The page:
Thursday, August 15, 2024
6:00 - 8:00 pm
Cats are both social and solitary animals. They learn quickly, but they learn differently than dogs. They have specific territorial needs, and their means of showing stress are often subtle.
Come learn more about the secret life of your cat!
Important Details: This event is for people only. There is no cost, but donations are greatly appreciated to help us continue providing these free community events. Attendees must RSVP online.
Meet Your Instructor
Mittsy Voiles, CPDT-KA, Behaviorist at Lake Mills Veterinary Clinic
Mittsy is a Behaviorist at Lake Mills Veterinary Clinic. In addition to in-clinic behavioral help, she teaches classes for puppies and adult dogs here at the clinic. She also offers private lessons and home visits for dogs and cats in Lake Mills, Jefferson, Fort Atkinson and other nearby communities.
A CPDT-KA certified trainer, Mittsy has been working in animal behavior since 1998. She has worked with dogs and cats in clinics, animal shelters, and rescue organizations, including training, behavior assessment, and enrichment programs. She has also developed enrichment and conditioning programs for zoo animals, including bats, parrots, chimpanzees, baboons and dingoes, since 1999.
Prior to joining the staff at Lake Mills, she was the Animal Care and Behavior Manager at Elmbrook Humane Society in Brookfield, evaluating and treating behavior and training challenges to improve the lives of shelter animals.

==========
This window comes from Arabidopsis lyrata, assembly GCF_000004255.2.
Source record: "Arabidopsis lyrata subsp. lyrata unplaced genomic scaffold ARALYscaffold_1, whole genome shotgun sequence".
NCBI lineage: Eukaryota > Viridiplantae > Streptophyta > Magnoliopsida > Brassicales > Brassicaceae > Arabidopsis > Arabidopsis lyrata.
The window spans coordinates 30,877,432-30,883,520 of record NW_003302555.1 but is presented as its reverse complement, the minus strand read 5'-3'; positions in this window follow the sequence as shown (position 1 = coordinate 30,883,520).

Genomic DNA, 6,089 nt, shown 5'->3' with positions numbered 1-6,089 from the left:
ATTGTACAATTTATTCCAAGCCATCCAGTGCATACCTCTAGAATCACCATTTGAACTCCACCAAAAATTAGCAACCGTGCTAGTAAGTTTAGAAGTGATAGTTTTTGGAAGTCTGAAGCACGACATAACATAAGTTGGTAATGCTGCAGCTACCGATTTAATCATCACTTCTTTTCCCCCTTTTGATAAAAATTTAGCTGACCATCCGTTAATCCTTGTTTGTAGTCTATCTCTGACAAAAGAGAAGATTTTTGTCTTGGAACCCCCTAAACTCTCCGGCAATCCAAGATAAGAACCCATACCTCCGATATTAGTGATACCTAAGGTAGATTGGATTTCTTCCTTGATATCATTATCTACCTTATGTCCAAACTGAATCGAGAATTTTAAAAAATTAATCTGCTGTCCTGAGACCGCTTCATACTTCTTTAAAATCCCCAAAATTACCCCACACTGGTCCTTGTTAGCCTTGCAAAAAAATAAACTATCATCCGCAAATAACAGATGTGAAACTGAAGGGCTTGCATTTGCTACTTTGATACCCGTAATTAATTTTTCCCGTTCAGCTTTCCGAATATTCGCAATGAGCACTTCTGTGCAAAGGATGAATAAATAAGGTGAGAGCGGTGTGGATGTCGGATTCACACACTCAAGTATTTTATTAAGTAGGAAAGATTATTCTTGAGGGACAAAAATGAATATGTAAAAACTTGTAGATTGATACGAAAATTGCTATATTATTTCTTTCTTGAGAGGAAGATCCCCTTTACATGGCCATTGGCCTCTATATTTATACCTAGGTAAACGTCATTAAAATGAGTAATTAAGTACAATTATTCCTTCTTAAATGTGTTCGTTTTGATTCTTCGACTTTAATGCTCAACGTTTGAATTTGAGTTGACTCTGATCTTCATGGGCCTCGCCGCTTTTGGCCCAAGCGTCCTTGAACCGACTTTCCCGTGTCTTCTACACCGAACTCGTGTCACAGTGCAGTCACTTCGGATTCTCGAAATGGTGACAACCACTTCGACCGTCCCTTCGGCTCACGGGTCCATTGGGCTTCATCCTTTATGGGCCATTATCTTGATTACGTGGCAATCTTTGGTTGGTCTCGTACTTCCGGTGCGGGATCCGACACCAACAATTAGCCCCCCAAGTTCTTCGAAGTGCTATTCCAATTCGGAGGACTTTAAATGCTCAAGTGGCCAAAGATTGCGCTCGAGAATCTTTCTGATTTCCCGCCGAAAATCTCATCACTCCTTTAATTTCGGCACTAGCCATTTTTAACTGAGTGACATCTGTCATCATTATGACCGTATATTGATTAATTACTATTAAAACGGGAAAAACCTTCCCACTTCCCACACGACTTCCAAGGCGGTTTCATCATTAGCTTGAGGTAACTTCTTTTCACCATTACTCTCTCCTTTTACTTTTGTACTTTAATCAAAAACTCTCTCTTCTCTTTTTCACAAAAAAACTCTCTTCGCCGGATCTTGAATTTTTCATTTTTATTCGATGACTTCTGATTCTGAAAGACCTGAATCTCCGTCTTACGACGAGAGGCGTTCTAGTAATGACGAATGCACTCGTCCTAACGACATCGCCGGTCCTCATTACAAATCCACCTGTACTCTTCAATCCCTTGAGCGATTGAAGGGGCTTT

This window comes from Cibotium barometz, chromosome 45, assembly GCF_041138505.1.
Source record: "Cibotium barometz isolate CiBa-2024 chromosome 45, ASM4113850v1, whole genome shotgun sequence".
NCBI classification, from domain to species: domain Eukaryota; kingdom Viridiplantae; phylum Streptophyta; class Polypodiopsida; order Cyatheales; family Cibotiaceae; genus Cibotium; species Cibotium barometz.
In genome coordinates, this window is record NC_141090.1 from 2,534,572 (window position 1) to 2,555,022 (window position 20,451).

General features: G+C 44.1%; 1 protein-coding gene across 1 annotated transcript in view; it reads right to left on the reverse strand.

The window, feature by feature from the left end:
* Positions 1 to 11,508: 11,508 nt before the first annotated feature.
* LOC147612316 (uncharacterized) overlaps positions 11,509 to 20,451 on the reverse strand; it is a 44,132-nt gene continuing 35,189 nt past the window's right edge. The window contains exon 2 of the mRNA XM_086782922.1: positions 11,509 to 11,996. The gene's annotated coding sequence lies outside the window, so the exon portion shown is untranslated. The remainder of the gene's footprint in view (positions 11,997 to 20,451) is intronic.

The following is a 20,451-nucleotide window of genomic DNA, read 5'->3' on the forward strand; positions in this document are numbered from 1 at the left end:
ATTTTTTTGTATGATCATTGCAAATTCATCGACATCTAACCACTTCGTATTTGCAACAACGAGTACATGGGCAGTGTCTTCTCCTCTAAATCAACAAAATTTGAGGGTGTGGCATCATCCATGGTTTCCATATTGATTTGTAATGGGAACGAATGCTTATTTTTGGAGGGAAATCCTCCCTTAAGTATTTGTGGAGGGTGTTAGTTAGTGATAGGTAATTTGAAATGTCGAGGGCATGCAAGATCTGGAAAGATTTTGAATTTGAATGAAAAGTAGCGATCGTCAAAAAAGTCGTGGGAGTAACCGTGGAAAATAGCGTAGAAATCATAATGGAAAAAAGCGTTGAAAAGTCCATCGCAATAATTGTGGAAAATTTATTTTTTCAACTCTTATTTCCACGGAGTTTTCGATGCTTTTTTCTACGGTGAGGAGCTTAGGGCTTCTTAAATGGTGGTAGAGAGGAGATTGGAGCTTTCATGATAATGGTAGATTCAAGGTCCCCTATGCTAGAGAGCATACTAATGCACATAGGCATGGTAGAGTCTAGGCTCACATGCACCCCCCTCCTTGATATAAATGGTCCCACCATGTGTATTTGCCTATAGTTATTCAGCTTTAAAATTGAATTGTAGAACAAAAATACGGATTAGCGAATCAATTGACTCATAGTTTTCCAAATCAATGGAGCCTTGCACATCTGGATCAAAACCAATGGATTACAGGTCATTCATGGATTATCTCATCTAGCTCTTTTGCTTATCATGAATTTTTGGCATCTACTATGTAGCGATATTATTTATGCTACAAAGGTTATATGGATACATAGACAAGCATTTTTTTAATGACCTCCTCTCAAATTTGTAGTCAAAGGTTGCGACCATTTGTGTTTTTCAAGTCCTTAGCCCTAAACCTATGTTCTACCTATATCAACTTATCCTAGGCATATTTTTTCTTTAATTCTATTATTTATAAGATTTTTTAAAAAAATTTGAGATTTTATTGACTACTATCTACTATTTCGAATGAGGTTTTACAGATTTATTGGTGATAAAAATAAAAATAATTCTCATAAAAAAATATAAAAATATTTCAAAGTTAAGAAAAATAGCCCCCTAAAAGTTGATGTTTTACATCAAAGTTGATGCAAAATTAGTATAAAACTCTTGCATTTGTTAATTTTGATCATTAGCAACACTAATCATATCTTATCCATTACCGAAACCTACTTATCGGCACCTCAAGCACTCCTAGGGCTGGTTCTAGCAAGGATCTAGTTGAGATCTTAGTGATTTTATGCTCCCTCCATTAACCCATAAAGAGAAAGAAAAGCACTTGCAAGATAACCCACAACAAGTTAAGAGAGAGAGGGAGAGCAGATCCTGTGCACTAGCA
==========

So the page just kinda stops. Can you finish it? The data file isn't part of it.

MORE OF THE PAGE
As founder and director of Good dog!, Queensland Australia, from 2003 to 2007, Mittsy developed and taught training classes for puppies and adult dogs, focused on understanding behavior, preventing problems such as aggression and fearfulness, and providing proper care for the lifetime of the dog. Mittsy also provided in-home behavior evaluations and private training.
Her original interest in animal behavior was sparked when she became a volunteer and then an assistant trainer with Dog's Best Friend, Ltd., started by Patricia McConnell, Ph.D. and then attended Dr. McConnell's animal behavior class at the University of Wisconsin.
Mittsy's training philosophy is simple, and is familiar to reward-based trainers around the world: If you train with your brain (rather than relying on equipment), you don't need physical contact with the animal you are training. The secret to training is to understand the animal, and to discover what motivates the animal to do what you want to teach. If you train for motivation, you get an animal who wants to work with you. That builds trust, invites optimistic behavior, and allows the animal to be creative.